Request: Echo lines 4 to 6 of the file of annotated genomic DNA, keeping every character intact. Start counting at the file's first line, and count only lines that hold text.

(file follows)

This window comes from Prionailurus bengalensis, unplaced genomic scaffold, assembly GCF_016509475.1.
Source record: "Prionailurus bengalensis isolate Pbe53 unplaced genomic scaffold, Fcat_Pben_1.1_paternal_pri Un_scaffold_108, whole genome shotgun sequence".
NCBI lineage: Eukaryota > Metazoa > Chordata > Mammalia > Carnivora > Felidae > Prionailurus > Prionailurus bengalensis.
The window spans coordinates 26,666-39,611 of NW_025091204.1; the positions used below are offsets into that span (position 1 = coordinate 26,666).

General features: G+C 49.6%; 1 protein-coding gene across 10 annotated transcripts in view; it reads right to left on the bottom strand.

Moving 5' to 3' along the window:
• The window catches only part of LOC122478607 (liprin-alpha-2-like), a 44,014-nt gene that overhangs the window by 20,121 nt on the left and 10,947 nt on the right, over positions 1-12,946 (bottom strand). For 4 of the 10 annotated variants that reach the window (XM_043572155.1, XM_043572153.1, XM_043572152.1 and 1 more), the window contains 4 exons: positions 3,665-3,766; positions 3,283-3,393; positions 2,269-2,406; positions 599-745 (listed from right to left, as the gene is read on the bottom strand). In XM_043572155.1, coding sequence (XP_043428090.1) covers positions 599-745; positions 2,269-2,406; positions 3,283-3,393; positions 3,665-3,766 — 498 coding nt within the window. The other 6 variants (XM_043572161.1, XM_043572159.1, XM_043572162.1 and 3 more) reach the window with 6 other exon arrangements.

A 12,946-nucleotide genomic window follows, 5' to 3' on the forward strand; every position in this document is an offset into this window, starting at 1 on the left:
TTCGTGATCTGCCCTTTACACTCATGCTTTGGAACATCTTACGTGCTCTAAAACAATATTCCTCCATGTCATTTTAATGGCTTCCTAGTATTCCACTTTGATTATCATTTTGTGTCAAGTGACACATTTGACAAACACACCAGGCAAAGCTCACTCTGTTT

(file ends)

The window spans coordinates 26,666-39,611 of NW_025091204.1; the positions used below are offsets into that span (position 1 = coordinate 26,666).

General features: G+C 49.6%; 1 protein-coding gene across 10 annotated transcripts in view; it reads right to left on the bottom strand.

Moving 5' to 3' along the window: